A lot of the responsibility sits on the shoulders of the director to make this show work and unfortunately the direction is often clumsy and many scenes are awkward. It runs at two and a half hours, including interval, and it seriously needs a good 30 minutes cut. The dialogue in many of the scenes is repetitive and there are too many overly long scenes – one in which the fathers rebuild the wall, another in which El Gallo recruits his two henchmen and a dire dance sequence in which El Gallo abducts Louisa for a second time.
No review about this production would be complete without a comment about the Rape Ballet, which is a cheesy little song sung by El Gallo about the multitude of ways that a woman can be raped: “you can be raped on horseback, you can be raped by an Indian…”
It didn’t go down well. Does anybody find rape jokes funny? Apart from a couple of laughs coming from the back of the theatre, many in the audience were stony. I have never felt an audience turn so instantaneously.
Tom Jones must have felt the need to excuse his choice of words even when he originally wrote it as El Gallo explains that he is not using the generally accepted meaning of the word but going back to the Latin root, meaning “to seize”. Really? This song has always been controversial. In fact, because of its offensiveness Jones later wrote an alternative, less offensive version of the song that can be used in place of the original or suggested that “take” or “abduction” might replace “rape” to cause less offense.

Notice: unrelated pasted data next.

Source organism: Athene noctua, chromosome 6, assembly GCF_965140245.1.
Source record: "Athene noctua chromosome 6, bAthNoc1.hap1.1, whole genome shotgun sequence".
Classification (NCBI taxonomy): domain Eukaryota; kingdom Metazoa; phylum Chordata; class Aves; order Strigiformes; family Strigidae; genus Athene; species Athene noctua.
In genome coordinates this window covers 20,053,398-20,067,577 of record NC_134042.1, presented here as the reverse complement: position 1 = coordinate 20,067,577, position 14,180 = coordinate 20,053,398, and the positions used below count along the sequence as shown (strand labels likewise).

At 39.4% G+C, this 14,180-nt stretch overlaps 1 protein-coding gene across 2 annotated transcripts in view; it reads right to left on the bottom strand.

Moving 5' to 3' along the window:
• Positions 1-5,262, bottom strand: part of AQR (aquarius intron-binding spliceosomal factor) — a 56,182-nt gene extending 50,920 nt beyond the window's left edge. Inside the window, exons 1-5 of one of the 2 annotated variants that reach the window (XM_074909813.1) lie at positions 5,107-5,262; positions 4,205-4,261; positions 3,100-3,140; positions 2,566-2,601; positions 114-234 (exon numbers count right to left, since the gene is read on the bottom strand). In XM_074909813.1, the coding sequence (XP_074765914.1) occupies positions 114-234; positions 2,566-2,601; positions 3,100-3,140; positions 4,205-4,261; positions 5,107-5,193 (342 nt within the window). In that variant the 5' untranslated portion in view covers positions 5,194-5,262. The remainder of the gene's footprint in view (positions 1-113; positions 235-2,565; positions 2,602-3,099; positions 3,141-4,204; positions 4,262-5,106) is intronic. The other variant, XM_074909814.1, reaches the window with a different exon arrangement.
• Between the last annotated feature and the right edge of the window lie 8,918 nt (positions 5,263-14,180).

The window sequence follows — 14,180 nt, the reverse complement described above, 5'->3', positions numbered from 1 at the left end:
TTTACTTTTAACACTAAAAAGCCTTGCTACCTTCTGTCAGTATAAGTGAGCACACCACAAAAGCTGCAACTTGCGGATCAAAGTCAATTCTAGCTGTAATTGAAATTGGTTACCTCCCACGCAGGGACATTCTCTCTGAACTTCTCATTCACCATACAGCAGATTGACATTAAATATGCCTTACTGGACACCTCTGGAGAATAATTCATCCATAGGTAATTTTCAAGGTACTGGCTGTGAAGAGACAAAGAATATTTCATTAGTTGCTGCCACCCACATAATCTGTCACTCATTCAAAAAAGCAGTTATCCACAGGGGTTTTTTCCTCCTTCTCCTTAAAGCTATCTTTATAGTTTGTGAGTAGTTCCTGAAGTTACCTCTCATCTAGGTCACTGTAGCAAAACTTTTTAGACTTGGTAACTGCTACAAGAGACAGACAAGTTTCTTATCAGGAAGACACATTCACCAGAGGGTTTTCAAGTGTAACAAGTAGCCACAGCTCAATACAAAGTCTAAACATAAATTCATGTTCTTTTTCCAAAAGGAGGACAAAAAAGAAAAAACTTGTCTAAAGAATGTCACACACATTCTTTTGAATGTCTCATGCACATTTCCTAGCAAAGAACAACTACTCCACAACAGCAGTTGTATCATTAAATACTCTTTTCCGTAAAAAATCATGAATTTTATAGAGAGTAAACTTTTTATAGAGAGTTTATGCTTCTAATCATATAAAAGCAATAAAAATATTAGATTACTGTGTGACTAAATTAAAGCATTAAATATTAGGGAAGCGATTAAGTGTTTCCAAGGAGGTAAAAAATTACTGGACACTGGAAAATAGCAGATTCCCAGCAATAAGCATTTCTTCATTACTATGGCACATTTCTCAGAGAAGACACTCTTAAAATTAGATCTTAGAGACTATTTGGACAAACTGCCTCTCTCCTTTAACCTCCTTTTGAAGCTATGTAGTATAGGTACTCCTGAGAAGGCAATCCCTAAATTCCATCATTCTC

At a time when Rosie Batty and so many other women are trying to address the very serious issue of violence towards women and their children, director Helen Dallimore has chosen to stick with the original. This might be acceptable if she had intended to comment on Louisa’s exploitation: used as an object by the fathers to achieve their own ends and then by the sexually exploitative and abusive El Gallo. But there was no commentary or irony. At one point Louisa proudly shows El Gallo a ribbon that she has tied around her wrist saying that this is where he bruised her. It reminded me of song by Carole King and Gerry Goffin He Hit Me (And It Felt Like a Kiss) – except that song is highlighting violence against women and this show just isn’t.
I am a great fan of the Hayes Theatre. For the last couple of years, it has been on fire, generating more theatrical heat than any other performing arts venue in Sydney. Its output alone is prodigious, producing work after work, including full scale musicals, smaller works and cabaret festivals. Pretty well everything has been of a very high standard as reviews, awards and audience numbers reflect. But this one fell short of the mark.
Wooden Horse Productions in association with Hayes Theatre Co presents
music Harvey Schmidt | book and lyrics Tom Jones
Director Helen Dallimore
Venue: Hayes Theatre Co, 19 Greenknowe Ave, Potts Point
Dates: 11 – 31 January 2016
Tickets: $59 – $45
Bookings: hayestheatre.com.au | (02) 8065 7337